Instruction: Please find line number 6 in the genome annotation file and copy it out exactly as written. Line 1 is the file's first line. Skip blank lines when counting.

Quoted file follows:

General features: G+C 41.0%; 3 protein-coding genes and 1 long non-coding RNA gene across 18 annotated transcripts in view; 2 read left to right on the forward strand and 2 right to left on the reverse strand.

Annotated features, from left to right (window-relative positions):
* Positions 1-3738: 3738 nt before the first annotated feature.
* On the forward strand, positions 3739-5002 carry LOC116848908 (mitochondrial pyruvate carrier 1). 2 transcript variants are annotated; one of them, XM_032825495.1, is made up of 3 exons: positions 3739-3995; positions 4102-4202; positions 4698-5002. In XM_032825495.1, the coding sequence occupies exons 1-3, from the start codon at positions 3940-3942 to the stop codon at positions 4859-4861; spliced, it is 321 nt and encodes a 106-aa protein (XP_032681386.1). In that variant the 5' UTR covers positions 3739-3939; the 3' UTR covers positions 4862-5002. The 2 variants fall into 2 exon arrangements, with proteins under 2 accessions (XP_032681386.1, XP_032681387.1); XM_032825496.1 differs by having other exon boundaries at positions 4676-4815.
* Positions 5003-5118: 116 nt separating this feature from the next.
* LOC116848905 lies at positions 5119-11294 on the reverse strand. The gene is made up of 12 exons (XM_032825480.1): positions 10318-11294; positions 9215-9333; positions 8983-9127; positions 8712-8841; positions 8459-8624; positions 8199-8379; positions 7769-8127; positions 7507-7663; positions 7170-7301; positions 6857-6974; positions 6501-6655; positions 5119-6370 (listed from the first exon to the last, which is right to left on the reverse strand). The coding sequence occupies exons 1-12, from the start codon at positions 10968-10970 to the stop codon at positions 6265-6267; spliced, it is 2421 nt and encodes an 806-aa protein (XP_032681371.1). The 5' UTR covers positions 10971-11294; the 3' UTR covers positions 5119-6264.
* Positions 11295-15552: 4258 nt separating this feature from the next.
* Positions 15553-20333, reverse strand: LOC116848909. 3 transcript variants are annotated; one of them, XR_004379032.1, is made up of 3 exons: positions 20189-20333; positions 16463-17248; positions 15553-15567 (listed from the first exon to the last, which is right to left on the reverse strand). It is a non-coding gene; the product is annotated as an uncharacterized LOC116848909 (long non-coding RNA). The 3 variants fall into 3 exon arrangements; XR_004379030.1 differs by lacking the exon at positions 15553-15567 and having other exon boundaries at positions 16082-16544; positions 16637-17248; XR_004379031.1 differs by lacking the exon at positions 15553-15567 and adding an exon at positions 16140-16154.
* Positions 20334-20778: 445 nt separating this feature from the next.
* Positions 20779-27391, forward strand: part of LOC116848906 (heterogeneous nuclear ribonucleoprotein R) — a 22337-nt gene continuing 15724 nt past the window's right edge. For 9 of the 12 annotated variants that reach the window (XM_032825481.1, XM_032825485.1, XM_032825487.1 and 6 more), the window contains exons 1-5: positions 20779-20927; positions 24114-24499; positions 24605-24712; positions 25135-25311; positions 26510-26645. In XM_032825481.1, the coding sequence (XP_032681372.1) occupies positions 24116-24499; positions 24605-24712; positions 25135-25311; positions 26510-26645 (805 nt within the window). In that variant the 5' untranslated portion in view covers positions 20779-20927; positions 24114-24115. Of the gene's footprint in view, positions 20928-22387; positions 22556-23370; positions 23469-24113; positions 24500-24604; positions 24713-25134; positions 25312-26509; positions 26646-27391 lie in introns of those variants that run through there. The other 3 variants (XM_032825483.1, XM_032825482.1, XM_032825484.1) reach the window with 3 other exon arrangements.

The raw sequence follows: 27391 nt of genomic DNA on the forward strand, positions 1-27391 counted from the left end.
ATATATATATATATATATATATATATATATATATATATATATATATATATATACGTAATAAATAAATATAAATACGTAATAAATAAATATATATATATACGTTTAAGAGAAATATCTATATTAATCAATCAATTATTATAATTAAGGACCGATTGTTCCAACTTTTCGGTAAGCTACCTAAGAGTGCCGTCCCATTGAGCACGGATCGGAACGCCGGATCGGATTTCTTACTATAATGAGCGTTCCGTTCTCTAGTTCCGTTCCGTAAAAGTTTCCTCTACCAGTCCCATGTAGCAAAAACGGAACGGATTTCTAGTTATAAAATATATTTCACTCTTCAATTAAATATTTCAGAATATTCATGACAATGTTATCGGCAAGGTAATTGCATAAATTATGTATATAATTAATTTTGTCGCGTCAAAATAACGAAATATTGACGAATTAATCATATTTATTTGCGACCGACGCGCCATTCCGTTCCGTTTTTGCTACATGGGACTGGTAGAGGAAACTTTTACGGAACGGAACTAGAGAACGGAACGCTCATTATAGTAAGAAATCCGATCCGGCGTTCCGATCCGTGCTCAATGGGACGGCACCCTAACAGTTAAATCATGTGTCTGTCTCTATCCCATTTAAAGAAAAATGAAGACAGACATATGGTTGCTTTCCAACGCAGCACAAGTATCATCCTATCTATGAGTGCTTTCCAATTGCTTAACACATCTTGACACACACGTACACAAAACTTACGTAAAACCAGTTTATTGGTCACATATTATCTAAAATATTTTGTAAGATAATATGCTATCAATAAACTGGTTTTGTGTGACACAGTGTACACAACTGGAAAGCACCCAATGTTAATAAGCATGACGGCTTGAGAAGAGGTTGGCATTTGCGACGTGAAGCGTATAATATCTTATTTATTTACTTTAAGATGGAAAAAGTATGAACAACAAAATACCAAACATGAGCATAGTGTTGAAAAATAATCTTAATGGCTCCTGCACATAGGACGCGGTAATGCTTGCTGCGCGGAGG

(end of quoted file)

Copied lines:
* LOC116848905 lies at positions 5119-11294 on the reverse strand. The gene is made up of 12 exons (XM_032825480.1): positions 10318-11294; positions 9215-9333; positions 8983-9127; positions 8712-8841; positions 8459-8624; positions 8199-8379; positions 7769-8127; positions 7507-7663; positions 7170-7301; positions 6857-6974; positions 6501-6655; positions 5119-6370 (listed from the first exon to the last, which is right to left on the reverse strand). The coding sequence occupies exons 1-12, from the start codon at positions 10968-10970 to the stop codon at positions 6265-6267; spliced, it is 2421 nt and encodes an 806-aa protein (XP_032681371.1). The 5' UTR covers positions 10971-11294; the 3' UTR covers positions 5119-6264.